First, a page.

10 questions with Katerina Mertikas (Patrinos) | UNICEF Canada: For Every Child Skip to main content

Katerina Mertikas (Patrinos) is a self-taught artist from Tripoli, Greece, and has been painting professionally for over 20 years. Her work has been featured by many charities, including UNICEF Canada. She was honoured with a Woman of Distinction Award for her work in 1999, and elected as a Fellow of the Royal Society of the Arts. We had the pleasure of speaking to her about her work, her life before she came to Canada, her passion for life and her family and what she’s proud of the most. To order her cards and share her art for the holiday season, click here.

 

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What cause or issue do you most identify with, and why?

I have identified with children for as long as I can remember. Children are dear to me and I always think of children as needing good guidance, lots of love and attention and to be protected. I was a happy child growing up in Greece; it wasn't in any means a life of luxury, but the love and nurturing I received from my family was enough to make me think I was made of gold. So when I see children today, I always wonder if they too are receiving the love I had received. Having had two wonderful daughters and doing everything in my power to help them grow loved, be cared for and be educated, I now focus on the five grandchildren I have. They sometimes paint with me; though very challenging sometimes as children are messy, they love it so much. They are all proud of their “yiayia” (“grandmother” in Greek).

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What’s the strongest memory of your childhood?

When I was a young girl, just three and a half years old, we emigrated from Greece to Canada.  Post World War II, Greece was not an affluent country and my parents, like many others, thought we would be offered a better future in Canada. I remember the train leaving Tripoli, and the 11 days on an ocean liner taking us across the Atlantic. We stayed in Canada for three years; after my brother Harry was born, we went back to Greece, as it was very lonely here for my family and we sought family back home. Eventually, we all returned to Canada. Art was important, even at such a young age; my grandfather would buy me coloring pencils and paper and I drew all the time.

Name something you love, and why.

I love life, art, travelling, shopping and my family. I love Greece for its seas, the mountains and their philosophy of enjoying life to the fullest. I love visiting museums, galleries and history—it`s through history that we find ourselves and see where we came from.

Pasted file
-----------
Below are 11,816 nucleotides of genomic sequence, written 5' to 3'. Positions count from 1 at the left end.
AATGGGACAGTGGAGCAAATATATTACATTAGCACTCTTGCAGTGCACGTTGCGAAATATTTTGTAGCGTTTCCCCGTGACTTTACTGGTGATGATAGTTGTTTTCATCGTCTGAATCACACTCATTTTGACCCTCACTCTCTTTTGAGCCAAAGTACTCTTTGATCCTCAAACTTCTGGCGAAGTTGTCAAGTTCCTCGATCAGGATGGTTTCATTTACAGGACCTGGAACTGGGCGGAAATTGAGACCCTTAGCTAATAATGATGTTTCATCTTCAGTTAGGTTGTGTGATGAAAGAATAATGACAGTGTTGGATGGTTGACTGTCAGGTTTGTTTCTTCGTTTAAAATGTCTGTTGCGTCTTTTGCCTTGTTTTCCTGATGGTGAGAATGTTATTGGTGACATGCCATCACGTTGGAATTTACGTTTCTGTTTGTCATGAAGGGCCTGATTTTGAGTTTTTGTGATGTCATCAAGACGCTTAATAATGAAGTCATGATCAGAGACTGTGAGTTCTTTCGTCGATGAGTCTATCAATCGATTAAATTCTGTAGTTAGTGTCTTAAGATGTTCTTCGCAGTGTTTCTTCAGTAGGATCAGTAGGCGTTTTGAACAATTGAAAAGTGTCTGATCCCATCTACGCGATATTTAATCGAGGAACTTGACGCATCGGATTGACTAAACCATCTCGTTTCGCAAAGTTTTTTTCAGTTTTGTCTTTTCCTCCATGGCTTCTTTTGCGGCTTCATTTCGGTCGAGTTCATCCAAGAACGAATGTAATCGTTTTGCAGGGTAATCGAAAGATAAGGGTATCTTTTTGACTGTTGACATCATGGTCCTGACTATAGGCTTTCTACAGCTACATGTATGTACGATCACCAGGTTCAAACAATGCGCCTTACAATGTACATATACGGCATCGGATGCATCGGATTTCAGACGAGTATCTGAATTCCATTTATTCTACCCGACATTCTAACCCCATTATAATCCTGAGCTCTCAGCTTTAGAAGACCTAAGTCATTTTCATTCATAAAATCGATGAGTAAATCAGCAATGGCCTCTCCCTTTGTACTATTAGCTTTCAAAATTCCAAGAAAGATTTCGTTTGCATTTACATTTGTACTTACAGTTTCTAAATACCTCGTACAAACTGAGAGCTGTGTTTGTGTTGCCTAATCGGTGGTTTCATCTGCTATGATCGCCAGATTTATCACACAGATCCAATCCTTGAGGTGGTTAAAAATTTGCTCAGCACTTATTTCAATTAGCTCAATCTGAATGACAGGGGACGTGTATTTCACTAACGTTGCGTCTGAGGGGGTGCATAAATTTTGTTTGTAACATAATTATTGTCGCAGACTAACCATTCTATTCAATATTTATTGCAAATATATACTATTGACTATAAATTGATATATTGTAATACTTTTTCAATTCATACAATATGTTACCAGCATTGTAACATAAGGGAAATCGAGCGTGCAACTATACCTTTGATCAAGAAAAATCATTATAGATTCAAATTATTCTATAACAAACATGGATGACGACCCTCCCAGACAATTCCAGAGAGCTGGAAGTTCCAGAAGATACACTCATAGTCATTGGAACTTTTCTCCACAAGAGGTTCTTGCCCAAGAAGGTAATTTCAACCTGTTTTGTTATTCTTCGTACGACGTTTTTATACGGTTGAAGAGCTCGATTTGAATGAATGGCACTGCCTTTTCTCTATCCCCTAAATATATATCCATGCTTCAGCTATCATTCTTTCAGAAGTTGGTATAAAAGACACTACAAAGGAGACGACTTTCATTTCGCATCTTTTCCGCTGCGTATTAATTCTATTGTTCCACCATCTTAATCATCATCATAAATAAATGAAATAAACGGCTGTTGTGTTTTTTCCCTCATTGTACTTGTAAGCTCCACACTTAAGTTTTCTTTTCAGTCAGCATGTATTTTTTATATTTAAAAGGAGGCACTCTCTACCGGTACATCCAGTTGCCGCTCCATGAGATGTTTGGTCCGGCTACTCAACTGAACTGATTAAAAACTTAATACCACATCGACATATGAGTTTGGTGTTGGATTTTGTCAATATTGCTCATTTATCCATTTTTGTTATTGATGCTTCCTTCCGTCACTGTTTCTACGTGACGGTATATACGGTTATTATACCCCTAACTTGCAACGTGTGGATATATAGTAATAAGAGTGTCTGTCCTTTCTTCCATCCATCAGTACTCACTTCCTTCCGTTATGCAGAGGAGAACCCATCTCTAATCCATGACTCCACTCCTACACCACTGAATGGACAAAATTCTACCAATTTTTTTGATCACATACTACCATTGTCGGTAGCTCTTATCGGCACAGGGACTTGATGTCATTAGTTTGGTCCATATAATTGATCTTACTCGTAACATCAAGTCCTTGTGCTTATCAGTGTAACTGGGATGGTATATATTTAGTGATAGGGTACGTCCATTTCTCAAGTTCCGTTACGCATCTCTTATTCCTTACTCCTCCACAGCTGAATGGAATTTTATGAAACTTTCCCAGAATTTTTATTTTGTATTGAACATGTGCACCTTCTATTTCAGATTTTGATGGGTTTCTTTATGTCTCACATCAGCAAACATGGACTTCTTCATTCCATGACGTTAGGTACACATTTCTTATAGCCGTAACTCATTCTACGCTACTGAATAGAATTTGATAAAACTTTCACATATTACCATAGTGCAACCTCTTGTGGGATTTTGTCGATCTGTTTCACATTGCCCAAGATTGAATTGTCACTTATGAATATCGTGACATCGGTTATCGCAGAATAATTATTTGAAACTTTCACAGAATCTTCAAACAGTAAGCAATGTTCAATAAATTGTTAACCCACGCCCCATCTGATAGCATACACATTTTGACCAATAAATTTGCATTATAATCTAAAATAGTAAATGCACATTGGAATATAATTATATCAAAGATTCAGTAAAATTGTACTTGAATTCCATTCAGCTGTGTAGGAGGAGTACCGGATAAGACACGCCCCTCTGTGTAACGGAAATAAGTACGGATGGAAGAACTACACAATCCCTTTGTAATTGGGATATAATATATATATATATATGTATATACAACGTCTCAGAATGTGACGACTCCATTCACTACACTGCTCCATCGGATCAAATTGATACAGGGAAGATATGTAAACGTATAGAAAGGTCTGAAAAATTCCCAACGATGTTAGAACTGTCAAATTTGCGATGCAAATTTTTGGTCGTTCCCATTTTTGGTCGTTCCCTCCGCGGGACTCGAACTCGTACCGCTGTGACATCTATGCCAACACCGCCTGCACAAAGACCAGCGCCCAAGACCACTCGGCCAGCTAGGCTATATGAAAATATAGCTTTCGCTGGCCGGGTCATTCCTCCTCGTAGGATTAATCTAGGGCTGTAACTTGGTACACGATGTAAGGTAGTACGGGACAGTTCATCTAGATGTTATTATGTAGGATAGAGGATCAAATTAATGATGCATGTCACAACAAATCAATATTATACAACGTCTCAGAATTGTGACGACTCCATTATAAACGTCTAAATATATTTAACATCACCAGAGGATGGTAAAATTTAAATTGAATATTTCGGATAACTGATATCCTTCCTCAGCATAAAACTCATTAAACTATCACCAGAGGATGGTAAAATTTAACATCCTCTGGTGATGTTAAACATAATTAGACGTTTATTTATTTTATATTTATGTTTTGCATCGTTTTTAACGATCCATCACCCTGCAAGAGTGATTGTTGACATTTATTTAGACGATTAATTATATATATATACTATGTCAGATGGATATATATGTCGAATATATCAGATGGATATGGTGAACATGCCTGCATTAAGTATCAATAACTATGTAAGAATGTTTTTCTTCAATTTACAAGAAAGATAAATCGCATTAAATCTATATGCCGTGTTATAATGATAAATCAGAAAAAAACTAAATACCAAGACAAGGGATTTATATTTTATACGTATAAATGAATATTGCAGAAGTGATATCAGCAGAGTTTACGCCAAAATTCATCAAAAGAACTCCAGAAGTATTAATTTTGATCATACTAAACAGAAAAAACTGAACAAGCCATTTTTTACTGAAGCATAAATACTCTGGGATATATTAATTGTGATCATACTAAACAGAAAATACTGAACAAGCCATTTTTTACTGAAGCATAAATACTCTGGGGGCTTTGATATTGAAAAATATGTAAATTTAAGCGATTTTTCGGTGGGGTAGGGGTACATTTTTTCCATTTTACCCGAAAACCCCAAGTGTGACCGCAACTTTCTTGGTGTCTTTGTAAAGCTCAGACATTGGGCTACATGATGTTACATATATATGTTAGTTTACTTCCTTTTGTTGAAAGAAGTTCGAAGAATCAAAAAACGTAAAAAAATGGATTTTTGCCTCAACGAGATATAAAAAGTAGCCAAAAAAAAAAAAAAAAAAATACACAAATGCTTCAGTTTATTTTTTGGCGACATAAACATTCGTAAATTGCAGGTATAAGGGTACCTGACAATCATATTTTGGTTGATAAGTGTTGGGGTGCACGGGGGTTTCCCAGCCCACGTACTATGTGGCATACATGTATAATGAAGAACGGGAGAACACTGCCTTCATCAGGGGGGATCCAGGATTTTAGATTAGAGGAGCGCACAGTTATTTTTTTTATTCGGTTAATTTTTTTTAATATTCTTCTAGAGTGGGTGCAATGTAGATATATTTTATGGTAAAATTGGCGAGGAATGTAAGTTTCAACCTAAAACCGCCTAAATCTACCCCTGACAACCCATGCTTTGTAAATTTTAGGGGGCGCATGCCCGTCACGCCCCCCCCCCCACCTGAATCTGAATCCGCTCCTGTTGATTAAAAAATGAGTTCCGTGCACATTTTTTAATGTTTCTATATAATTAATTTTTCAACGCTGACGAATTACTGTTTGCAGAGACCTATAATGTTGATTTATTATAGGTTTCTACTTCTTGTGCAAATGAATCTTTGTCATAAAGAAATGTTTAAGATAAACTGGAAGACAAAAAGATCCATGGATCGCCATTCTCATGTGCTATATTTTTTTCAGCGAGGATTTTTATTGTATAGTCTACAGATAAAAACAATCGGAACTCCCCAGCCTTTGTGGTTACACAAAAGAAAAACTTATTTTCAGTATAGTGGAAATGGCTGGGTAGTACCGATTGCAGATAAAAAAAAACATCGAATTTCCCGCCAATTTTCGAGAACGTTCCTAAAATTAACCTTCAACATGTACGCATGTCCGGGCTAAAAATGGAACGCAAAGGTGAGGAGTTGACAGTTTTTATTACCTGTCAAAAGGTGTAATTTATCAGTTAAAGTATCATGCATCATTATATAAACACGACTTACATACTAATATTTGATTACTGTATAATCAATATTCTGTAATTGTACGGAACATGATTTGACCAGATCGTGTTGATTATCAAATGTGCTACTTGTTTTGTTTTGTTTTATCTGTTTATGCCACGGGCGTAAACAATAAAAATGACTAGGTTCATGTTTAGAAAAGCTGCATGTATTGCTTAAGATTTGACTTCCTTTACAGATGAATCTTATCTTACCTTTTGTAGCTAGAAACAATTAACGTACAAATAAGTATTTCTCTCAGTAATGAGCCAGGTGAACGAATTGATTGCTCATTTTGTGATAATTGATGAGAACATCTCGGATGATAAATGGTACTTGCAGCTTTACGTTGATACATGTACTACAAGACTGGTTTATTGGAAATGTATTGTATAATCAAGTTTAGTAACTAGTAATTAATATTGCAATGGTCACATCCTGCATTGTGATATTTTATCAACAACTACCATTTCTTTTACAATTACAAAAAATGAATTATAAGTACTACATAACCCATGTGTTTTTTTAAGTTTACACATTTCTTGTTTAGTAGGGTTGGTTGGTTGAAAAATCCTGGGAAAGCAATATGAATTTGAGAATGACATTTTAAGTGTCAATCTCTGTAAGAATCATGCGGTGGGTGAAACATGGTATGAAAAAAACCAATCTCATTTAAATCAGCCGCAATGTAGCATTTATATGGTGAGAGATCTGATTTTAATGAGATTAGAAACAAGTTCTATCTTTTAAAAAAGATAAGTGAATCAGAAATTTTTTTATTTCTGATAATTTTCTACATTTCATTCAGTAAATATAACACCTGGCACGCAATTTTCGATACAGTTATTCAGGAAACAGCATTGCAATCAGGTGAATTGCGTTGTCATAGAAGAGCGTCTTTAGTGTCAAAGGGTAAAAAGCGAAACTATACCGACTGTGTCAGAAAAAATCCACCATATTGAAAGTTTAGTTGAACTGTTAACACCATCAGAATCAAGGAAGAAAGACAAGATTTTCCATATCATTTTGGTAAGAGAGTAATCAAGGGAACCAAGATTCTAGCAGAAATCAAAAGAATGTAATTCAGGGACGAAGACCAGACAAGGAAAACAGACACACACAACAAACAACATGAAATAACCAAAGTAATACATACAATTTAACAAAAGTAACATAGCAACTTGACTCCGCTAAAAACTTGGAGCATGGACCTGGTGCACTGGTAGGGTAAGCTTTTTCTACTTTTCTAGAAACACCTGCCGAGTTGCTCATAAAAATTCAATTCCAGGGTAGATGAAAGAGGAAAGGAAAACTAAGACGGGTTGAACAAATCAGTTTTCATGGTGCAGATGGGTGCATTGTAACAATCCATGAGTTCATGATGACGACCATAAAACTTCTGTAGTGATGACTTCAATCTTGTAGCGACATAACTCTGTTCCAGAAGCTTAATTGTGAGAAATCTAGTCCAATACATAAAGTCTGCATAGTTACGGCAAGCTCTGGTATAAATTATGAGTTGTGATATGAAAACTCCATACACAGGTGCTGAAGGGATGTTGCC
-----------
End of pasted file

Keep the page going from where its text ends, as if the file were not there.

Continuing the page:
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What is your dream project?

I have many! Most of all, I wish to have my art exhibited in Greece. It almost happened 20 years ago; I was to have a show in a great gallery in Athens with the help of the Canadian embassy, but I had a sudden vision problem that took a year or so to resolve which ended that dream.

What are you most proud of?

I am proud of being a UNICEF artist, and that my art helps children. It was a proud day when I was asked by the Ottawa Civic Hospital if I would present Princess Diana with one of my paintings, and I got the honour of presenting it to her when she was visiting Ottawa.

I am proud of painting `Honouring My Father`, in memory of the late Corporal Nathan Cirillo, who was killed at the National War Memorial in 2014. Along with my Ottawa gallery and the past and present mayors of Ottawa, we sold limited editions of that print and raised $75,000 for a trust fund for Nathan`s young son, Mark.

Most of all, though, I am proud that a self-taught artist with nothing but a God-given talent and perseverance has accomplished her life-long dream of being an artist.

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What’s the best piece of advice you’ve been given?

Go for it, and be yourself. A friend (who has since passed away) told me to just "Go to a gallery". Without her telling me to, I probably would not have done it. It was amazing as I sold the piece while meeting the gallery owner when a customer just walked in and asked for the price. That was the beginning of my professional art career. It`s amazing to me; I do think of that day often.

What can’t you go a day without?

I almost cannot go a day without painting. For 27 years, painting full time has been a way of life. Supplying many Canadian galleries and selling my art has been my focus. My self-discipline and my focused personality allow me to paint all the time while at the same time, travel with my family, find time for other family members and help out in the community when I can through my art.

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What kind of creative patterns, routines or rituals do you have?

I wake up in the morning with the need to work. I`m always making sure that I am stocked up with art materials. I listen to lively music while painting. Painting is the best way to take worries away and decrease anxiety; most of my "students" feel that when they paint along with me. It really is fun...I love this so called `job`.

What does UNICEF mean to you?

UNICEF has and continues to help children. I thank the Lord that UNICEF exists; I know it has helped Greek people after World War II, I know it`s there when needed today. What a great feeling knowing that my happy art painted out of love somehow figures into UNICEF. I think this is divine…divine intervention, if you ask me.